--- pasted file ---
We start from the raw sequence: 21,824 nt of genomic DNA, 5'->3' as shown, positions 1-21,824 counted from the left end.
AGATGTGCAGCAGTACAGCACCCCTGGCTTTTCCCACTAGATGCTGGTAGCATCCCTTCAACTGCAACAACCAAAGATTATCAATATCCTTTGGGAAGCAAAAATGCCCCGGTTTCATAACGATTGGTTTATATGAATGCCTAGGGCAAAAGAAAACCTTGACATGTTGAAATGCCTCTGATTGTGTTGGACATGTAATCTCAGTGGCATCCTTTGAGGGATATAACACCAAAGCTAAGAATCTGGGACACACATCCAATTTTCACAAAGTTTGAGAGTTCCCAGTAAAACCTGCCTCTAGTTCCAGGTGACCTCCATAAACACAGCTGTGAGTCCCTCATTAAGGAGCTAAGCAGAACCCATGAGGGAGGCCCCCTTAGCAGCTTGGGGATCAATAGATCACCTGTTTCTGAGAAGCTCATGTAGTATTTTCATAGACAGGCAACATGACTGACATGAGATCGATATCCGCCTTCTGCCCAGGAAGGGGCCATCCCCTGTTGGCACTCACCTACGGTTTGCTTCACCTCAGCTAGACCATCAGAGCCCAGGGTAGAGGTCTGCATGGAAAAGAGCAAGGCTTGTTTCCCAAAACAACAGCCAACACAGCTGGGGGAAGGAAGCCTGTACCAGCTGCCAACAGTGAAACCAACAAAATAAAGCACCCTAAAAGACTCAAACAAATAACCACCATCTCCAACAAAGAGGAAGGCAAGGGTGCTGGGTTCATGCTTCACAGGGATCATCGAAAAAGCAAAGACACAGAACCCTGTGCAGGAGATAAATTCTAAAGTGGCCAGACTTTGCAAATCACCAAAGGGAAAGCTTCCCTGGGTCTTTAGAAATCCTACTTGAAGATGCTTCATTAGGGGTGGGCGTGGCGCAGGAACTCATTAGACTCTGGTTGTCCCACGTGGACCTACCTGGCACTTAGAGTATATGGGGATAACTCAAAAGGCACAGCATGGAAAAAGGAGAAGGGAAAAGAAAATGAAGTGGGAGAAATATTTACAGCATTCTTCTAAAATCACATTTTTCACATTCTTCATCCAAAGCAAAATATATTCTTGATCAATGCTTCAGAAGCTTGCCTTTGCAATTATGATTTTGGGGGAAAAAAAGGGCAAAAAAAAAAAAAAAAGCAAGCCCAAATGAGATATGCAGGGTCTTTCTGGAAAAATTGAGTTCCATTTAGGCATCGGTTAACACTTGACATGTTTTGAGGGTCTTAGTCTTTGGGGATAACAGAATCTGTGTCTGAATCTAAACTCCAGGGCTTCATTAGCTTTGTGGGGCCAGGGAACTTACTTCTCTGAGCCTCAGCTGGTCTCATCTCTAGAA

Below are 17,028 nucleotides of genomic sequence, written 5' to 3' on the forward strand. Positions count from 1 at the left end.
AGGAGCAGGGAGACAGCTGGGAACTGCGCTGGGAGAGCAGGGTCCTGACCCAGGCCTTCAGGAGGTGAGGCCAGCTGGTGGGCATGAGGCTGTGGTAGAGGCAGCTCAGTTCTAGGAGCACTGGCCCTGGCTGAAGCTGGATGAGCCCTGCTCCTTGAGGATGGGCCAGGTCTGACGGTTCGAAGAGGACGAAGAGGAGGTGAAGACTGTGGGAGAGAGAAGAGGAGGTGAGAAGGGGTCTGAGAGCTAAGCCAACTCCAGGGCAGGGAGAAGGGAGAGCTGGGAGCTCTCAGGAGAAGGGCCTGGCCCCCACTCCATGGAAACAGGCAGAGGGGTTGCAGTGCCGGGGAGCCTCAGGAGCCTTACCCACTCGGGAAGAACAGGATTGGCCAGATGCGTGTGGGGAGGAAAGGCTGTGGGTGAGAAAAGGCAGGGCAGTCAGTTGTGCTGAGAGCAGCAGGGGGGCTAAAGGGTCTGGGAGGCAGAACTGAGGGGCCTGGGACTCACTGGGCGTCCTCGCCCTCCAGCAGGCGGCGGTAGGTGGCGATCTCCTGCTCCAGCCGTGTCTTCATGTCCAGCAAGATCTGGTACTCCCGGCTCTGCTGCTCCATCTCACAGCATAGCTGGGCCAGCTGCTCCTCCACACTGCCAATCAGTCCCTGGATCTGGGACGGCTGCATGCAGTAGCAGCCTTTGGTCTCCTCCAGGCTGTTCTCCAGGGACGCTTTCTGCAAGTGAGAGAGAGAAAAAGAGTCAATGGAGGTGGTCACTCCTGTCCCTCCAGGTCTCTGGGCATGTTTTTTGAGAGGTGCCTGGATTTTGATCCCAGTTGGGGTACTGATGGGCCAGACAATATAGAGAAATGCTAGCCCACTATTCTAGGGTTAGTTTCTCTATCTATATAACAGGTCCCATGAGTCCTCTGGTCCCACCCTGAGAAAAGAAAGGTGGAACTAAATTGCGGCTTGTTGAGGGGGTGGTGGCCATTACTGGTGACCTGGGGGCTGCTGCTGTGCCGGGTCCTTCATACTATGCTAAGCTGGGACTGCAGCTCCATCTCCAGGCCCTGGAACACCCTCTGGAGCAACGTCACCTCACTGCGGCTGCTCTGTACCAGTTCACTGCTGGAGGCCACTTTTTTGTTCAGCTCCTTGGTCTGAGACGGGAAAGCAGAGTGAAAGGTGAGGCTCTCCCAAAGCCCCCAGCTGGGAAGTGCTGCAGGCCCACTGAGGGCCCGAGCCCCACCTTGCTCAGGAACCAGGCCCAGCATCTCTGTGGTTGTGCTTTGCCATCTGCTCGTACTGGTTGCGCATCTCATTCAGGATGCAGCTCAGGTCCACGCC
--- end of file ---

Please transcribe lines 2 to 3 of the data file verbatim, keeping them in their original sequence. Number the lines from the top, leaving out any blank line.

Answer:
AGATGTGCAGCAGTACAGCACCCCTGGCTTTTCCCACTAGATGCTGGTAGCATCCCTTCAACTGCAACAACCAAAGATTATCAATATCCTTTGGGAAGCAAAAATGCCCCGGTTTCATAACGATTGGTTTATATGAATGCCTAGGGCAAAAGAAAACCTTGACATGTTGAAATGCCTCTGATTGTGTTGGACATGTAATCTCAGTGGCATCCTTTGAGGGATATAACACCAAAGCTAAGAATCTGGGACACACATCCAATTTTCACAAAGTTTGAGAGTTCCCAGTAAAACCTGCCTCTAGTTCCAGGTGACCTCCATAAACACAGCTGTGAGTCCCTCATTAAGGAGCTAAGCAGAACCCATGAGGGAGGCCCCCTTAGCAGCTTGGGGATCAATAGATCACCTGTTTCTGAGAAGCTCATGTAGTATTTTCATAGACAGGCAACATGACTGACATGAGATCGATATCCGCCTTCTGCCCAGGAAGGGGCCATCCCCTGTTGGCACTCACCTACGGTTTGCTTCACCTCAGCTAGACCATCAGAGCCCAGGGTAGAGGTCTGCATGGAAAAGAGCAAGGCTTGTTTCCCAAAACAACAGCCAACACAGCTGGGGGAAGGAAGCCTGTACCAGCTGCCAACAGTGAAACCAACAAAATAAAGCACCCTAAAAGACTCAAACAAATAACCACCATCTCCAACAAAGAGGAAGGCAAGGGTGCTGGGTTCATGCTTCACAGGGATCATCGAAAAAGCAAAGACACAGAACCCTGTGCAGGAGATAAATTCTAAAGTGGCCAGACTTTGCAAATCACCAAAGGGAAAGCTTCCCTGGGTCTTTAGAAATCCTACTTGAAGATGCTTCATTAGGGGTGGGCGTGGCGCAGGAACTCATTAGACTCTGGTTGTCCCACGTGGACCTACCTGGCACTTAGAGTATATGGGGATAACTCAAAAGGCACAGCATGGAAAAAGGAGAAGGGAAAAGAAAATGAAGTGGGAGAAATATTTACAGCATTCTTCTAAAATCACATTTTTCACATTCTTCATCCAAAGCAAAATATATTCTTGATCAATGCTTCAGAAGCTTGCCTTTGCAATTATGATTTTGGGGGAAAAAAAGGGCAAAAAAAAAAAAAAAAGCAAGCCCAAATGAGATATGCAGGGTCTTTCTGGAAAAATTGAGTTCCATTTAGGCATCGGTTAACACTTGACATGTTTTGAGGGTCTTAGTCTTTGGGGATAACAGAATCTGTGTCTGAATCTAAACTCCAGGGCTTCATTAGCTTTGTGGGGCCAGGGAACTTACTTCTCTGAGCCTCAGCTGGTCTCATCTCTAGAA

Below are 17,028 nucleotides of genomic sequence, written 5' to 3' on the forward strand. Positions count from 1 at the left end.